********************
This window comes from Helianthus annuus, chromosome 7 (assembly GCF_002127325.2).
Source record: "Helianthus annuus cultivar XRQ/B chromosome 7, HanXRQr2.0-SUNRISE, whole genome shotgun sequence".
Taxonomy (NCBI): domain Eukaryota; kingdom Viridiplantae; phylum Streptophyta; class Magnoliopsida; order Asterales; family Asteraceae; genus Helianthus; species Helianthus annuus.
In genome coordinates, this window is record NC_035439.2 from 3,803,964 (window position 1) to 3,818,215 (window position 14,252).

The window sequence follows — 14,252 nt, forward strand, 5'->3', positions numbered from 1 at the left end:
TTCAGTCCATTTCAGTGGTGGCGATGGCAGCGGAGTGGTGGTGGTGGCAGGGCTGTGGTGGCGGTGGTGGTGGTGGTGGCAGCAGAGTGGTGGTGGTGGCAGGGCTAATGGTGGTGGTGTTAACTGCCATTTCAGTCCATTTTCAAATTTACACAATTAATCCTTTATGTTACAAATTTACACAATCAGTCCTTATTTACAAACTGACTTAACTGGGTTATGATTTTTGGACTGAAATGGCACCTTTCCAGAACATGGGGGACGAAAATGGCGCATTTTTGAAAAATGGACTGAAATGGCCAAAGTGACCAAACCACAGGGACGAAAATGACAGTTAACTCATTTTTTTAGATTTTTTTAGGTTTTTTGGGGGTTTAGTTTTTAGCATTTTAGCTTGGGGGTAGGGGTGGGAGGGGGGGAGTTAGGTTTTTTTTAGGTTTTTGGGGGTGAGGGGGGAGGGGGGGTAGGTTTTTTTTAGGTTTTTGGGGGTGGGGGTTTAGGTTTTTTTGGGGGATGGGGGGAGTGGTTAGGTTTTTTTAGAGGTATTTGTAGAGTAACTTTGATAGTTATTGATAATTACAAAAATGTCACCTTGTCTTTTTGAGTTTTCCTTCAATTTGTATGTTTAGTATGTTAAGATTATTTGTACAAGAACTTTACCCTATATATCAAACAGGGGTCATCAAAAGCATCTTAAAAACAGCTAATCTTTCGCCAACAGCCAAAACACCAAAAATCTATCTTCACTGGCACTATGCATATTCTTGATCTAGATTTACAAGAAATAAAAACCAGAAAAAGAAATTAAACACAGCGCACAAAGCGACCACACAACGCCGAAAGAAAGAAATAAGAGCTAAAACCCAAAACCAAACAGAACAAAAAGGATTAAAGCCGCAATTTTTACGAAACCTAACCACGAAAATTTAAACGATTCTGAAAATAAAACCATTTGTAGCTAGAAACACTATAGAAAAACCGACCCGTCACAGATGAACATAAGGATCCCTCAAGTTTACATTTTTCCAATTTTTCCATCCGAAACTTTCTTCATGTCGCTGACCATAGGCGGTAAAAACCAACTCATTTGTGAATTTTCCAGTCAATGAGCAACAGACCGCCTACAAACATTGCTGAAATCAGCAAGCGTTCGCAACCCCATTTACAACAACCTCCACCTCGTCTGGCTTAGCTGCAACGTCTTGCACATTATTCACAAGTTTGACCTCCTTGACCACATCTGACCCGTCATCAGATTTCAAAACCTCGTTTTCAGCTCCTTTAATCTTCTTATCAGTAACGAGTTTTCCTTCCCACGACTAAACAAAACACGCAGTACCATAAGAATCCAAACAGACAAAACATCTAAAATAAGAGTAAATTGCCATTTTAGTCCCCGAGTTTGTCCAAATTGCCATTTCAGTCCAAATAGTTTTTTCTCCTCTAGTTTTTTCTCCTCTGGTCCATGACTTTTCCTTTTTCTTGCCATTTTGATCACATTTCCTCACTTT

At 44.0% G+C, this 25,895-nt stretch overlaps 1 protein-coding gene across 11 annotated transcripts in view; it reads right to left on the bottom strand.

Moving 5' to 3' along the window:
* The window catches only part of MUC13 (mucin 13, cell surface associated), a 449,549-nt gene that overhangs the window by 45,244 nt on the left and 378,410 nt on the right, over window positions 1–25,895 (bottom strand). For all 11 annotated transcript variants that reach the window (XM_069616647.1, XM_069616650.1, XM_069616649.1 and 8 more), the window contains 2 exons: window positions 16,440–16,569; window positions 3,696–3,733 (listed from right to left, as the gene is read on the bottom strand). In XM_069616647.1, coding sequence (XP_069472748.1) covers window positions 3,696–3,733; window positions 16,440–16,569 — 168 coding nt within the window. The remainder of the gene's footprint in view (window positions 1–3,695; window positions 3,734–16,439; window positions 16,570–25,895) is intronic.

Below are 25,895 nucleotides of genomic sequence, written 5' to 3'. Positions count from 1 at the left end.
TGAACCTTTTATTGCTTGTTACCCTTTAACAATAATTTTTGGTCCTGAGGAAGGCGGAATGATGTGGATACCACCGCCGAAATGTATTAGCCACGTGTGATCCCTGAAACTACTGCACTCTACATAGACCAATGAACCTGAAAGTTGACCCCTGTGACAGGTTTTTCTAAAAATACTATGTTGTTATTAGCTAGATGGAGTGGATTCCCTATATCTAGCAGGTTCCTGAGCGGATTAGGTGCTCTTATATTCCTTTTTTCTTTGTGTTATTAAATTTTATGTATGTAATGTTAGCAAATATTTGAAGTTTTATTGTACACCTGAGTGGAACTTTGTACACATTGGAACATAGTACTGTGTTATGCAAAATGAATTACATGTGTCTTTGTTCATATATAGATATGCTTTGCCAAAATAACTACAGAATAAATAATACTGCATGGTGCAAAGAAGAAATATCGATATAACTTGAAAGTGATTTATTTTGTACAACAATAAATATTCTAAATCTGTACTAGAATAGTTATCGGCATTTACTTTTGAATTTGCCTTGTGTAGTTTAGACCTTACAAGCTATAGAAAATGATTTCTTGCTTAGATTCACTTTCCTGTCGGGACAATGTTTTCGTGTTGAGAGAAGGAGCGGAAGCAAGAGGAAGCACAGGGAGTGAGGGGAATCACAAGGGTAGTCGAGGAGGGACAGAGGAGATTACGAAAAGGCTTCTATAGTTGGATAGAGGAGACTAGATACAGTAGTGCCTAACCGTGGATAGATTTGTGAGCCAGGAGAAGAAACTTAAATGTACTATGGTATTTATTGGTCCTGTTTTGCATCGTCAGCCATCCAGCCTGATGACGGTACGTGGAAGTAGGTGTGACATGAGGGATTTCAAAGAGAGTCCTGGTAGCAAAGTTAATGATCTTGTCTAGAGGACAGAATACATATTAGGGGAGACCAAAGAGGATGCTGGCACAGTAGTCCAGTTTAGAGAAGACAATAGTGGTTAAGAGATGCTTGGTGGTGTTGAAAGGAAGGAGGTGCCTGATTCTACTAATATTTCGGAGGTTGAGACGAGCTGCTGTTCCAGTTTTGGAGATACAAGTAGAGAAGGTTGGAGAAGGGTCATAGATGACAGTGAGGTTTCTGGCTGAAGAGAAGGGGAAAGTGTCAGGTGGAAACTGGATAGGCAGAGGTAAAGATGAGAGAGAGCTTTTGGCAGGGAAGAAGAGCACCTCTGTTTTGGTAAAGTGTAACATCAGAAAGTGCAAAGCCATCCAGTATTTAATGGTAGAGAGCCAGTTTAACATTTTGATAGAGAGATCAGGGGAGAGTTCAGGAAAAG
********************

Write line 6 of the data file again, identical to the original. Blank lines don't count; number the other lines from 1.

TTCAGTCCATTTCAGTGGTGGCGATGGCAGCGGAGTGGTGGTGGTGGCAGGGCTGTGGTGGCGGTGGTGGTGGTGGTGGCAGCAGAGTGGTGGTGGTGGCAGGGCTAATGGTGGTGGTGTTAACTGCCATTTCAGTCCATTTTCAAATTTACACAATTAATCCTTTATGTTACAAATTTACACAATCAGTCCTTATTTACAAACTGACTTAACTGGGTTATGATTTTTGGACTGAAATGGCACCTTTCCAGAACATGGGGGACGAAAATGGCGCATTTTTGAAAAATGGACTGAAATGGCCAAAGTGACCAAACCACAGGGACGAAAATGACAGTTAACTCATTTTTTTAGATTTTTTTAGGTTTTTTGGGGGTTTAGTTTTTAGCATTTTAGCTTGGGGGTAGGGGTGGGAGGGGGGGAGTTAGGTTTTTTTTAGGTTTTTGGGGGTGAGGGGGGAGGGGGGGTAGGTTTTTTTTAGGTTTTTGGGGGTGGGGGTTTAGGTTTTTTTGGGGGATGGGGGGAGTGGTTAGGTTTTTTTAGAGGTATTTGTAGAGTAACTTTGATAGTTATTGATAATTACAAAAATGTCACCTTGTCTTTTTGAGTTTTCCTTCAATTTGTATGTTTAGTATGTTAAGATTATTTGTACAAGAACTTTACCCTATATATCAAACAGGGGTCATCAAAAGCATCTTAAAAACAGCTAATCTTTCGCCAACAGCCAAAACACCAAAAATCTATCTTCACTGGCACTATGCATATTCTTGATCTAGATTTACAAGAAATAAAAACCAGAAAAAGAAATTAAACACAGCGCACAAAGCGACCACACAACGCCGAAAGAAAGAAATAAGAGCTAAAACCCAAAACCAAACAGAACAAAAAGGATTAAAGCCGCAATTTTTACGAAACCTAACCACGAAAATTTAAACGATTCTGAAAATAAAACCATTTGTAGCTAGAAACACTATAGAAAAACCGACCCGTCACAGATGAACATAAGGATCCCTCAAGTTTACATTTTTCCAATTTTTCCATCCGAAACTTTCTTCATGTCGCTGACCATAGGCGGTAAAAACCAACTCATTTGTGAATTTTCCAGTCAATGAGCAACAGACCGCCTACAAACATTGCTGAAATCAGCAAGCGTTCGCAACCCCATTTACAACAACCTCCACCTCGTCTGGCTTAGCTGCAACGTCTTGCACATTATTCACAAGTTTGACCTCCTTGACCACATCTGACCCGTCATCAGATTTCAAAACCTCGTTTTCAGCTCCTTTAATCTTCTTATCAGTAACGAGTTTTCCTTCCCACGACTAAACAAAACACGCAGTACCATAAGAATCCAAACAGACAAAACATCTAAAATAAGAGTAAATTGCCATTTTAGTCCCCGAGTTTGTCCAAATTGCCATTTCAGTCCAAATAGTTTTTTCTCCTCTAGTTTTTTCTCCTCTGGTCCATGACTTTTCCTTTTTCTTGCCATTTTGATCACATTTCCTCACTTT